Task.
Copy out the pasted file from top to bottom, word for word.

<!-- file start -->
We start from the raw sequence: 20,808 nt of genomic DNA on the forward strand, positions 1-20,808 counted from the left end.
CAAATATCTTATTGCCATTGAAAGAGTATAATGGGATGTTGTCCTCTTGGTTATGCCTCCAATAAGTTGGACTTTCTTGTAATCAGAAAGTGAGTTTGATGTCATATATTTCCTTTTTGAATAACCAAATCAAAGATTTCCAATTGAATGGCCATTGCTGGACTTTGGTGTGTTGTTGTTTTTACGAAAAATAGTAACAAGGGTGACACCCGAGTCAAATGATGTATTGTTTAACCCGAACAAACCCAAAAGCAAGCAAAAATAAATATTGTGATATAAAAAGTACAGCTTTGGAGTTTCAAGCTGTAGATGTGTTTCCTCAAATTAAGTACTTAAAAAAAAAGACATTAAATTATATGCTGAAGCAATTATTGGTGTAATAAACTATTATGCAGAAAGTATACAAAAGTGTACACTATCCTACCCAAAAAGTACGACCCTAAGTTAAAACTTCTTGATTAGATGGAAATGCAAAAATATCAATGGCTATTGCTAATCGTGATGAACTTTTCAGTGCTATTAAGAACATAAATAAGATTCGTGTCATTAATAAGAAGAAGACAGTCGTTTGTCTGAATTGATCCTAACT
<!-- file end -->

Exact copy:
We start from the raw sequence: 20,808 nt of genomic DNA on the forward strand, positions 1-20,808 counted from the left end.
CAAATATCTTATTGCCATTGAAAGAGTATAATGGGATGTTGTCCTCTTGGTTATGCCTCCAATAAGTTGGACTTTCTTGTAATCAGAAAGTGAGTTTGATGTCATATATTTCCTTTTTGAATAACCAAATCAAAGATTTCCAATTGAATGGCCATTGCTGGACTTTGGTGTGTTGTTGTTTTTACGAAAAATAGTAACAAGGGTGACACCCGAGTCAAATGATGTATTGTTTAACCCGAACAAACCCAAAAGCAAGCAAAAATAAATATTGTGATATAAAAAGTACAGCTTTGGAGTTTCAAGCTGTAGATGTGTTTCCTCAAATTAAGTACTTAAAAAAAAAGACATTAAATTATATGCTGAAGCAATTATTGGTGTAATAAACTATTATGCAGAAAGTATACAAAAGTGTACACTATCCTACCCAAAAAGTACGACCCTAAGTTAAAACTTCTTGATTAGATGGAAATGCAAAAATATCAATGGCTATTGCTAATCGTGATGAACTTTTCAGTGCTATTAAGAACATAAATAAGATTCGTGTCATTAATAAGAAGAAGACAGTCGTTTGTCTGAATTGATCCTAACT